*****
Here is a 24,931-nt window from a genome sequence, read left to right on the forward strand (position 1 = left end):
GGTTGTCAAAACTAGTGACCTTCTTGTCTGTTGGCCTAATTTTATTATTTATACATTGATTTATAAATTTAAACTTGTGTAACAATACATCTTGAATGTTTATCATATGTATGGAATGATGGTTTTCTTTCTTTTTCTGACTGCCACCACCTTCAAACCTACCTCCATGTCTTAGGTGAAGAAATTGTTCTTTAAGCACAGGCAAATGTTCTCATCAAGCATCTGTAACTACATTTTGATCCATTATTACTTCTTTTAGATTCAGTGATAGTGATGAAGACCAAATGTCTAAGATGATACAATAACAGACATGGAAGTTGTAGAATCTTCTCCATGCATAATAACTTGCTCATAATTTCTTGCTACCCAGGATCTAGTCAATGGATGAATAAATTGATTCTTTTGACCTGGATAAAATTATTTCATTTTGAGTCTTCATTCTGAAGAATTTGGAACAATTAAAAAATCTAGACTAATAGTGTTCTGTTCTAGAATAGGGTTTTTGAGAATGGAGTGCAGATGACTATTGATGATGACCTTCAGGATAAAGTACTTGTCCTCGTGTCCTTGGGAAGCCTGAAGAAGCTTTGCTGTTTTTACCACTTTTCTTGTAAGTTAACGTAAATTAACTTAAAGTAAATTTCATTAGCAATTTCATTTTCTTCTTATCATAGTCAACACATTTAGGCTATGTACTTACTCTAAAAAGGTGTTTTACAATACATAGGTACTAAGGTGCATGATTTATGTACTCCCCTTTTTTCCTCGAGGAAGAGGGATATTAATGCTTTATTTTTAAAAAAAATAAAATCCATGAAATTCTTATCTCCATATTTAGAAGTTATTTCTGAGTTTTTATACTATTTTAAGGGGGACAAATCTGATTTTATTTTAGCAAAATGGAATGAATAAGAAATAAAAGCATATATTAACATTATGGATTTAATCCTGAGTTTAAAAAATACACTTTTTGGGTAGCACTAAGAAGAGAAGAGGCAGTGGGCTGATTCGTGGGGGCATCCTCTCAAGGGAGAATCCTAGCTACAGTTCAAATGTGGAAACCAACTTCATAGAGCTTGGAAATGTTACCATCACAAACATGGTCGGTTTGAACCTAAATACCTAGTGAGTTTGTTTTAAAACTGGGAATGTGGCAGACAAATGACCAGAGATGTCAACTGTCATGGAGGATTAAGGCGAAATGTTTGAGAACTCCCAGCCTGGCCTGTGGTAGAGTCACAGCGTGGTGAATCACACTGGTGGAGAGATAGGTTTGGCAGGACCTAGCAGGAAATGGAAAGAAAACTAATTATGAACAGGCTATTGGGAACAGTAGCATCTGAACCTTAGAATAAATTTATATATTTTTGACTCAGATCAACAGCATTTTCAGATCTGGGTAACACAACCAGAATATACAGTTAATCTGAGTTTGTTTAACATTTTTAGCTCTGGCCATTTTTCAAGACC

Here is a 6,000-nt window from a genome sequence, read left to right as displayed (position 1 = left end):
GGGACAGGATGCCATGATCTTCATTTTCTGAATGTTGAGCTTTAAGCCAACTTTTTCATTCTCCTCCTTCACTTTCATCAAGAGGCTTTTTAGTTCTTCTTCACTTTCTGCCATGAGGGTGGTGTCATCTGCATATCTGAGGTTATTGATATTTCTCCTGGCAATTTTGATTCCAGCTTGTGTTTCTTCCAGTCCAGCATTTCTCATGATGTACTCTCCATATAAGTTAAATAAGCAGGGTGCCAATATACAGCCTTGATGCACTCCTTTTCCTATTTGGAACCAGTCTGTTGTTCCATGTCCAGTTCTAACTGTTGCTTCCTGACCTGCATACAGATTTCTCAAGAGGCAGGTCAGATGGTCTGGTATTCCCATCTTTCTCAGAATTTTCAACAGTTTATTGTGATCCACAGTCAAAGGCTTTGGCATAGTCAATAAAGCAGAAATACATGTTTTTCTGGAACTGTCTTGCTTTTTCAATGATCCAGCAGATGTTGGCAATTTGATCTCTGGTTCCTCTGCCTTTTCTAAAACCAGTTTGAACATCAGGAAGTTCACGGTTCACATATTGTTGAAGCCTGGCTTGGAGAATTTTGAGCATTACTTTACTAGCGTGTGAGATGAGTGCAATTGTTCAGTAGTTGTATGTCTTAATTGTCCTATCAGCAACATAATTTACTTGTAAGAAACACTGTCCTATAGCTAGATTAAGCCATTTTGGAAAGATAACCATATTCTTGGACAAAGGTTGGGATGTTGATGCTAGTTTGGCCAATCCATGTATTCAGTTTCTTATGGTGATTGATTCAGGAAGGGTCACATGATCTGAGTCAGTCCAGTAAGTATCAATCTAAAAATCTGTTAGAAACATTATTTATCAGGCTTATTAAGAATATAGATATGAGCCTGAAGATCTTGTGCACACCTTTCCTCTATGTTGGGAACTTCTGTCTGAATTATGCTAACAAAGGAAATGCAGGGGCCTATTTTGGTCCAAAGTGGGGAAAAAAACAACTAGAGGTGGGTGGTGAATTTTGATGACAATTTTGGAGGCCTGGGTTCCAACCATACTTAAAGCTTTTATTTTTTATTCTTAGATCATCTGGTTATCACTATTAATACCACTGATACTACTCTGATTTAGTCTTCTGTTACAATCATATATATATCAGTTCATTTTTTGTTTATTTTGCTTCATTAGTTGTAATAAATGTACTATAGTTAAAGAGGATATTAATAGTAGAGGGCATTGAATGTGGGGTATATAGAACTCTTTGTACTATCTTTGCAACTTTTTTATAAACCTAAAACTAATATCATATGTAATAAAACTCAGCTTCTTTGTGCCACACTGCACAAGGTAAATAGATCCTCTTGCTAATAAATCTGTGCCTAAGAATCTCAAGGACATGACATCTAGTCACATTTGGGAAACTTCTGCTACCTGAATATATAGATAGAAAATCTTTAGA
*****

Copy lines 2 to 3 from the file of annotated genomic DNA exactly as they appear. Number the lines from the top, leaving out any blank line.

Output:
GGTTGTCAAAACTAGTGACCTTCTTGTCTGTTGGCCTAATTTTATTATTTATACATTGATTTATAAATTTAAACTTGTGTAACAATACATCTTGAATGTTTATCATATGTATGGAATGATGGTTTTCTTTCTTTTTCTGACTGCCACCACCTTCAAACCTACCTCCATGTCTTAGGTGAAGAAATTGTTCTTTAAGCACAGGCAAATGTTCTCATCAAGCATCTGTAACTACATTTTGATCCATTATTACTTCTTTTAGATTCAGTGATAGTGATGAAGACCAAATGTCTAAGATGATACAATAACAGACATGGAAGTTGTAGAATCTTCTCCATGCATAATAACTTGCTCATAATTTCTTGCTACCCAGGATCTAGTCAATGGATGAATAAATTGATTCTTTTGACCTGGATAAAATTATTTCATTTTGAGTCTTCATTCTGAAGAATTTGGAACAATTAAAAAATCTAGACTAATAGTGTTCTGTTCTAGAATAGGGTTTTTGAGAATGGAGTGCAGATGACTATTGATGATGACCTTCAGGATAAAGTACTTGTCCTCGTGTCCTTGGGAAGCCTGAAGAAGCTTTGCTGTTTTTACCACTTTTCTTGTAAGTTAACGTAAATTAACTTAAAGTAAATTTCATTAGCAATTTCATTTTCTTCTTATCATAGTCAACACATTTAGGCTATGTACTTACTCTAAAAAGGTGTTTTACAATACATAGGTACTAAGGTGCATGATTTATGTACTCCCCTTTTTTCCTCGAGGAAGAGGGATATTAATGCTTTATTTTTAAAAAAAATAAAATCCATGAAATTCTTATCTCCATATTTAGAAGTTATTTCTGAGTTTTTATACTATTTTAAGGGGGACAAATCTGATTTTATTTTAGCAAAATGGAATGAATAAGAAATAAAAGCATATATTAACATTATGGATTTAATCCTGAGTTTAAAAAATACACTTTTTGGGTAGCACTAAGAAGAGAAGAGGCAGTGGGCTGATTCGTGGGGGCATCCTCTCAAGGGAGAATCCTAGCTACAGTTCAAATGTGGAAACCAACTTCATAGAGCTTGGAAATGTTACCATCACAAACATGGTCGGTTTGAACCTAAATACCTAGTGAGTTTGTTTTAAAACTGGGAATGTGGCAGACAAATGACCAGAGATGTCAACTGTCATGGAGGATTAAGGCGAAATGTTTGAGAACTCCCAGCCTGGCCTGTGGTAGAGTCACAGCGTGGTGAATCACACTGGTGGAGAGATAGGTTTGGCAGGACCTAGCAGGAAATGGAAAGAAAACTAATTATGAACAGGCTATTGGGAACAGTAGCATCTGAACCTTAGAATAAATTTATATATTTTTGACTCAGATCAACAGCATTTTCAGATCTGGGTAACACAACCAGAATATACAGTTAATCTGAGTTTGTTTAACATTTTTAGCTCTGGCCATTTTTCAAGACC

Here is a 6,000-nt window from a genome sequence, read left to right as displayed (position 1 = left end):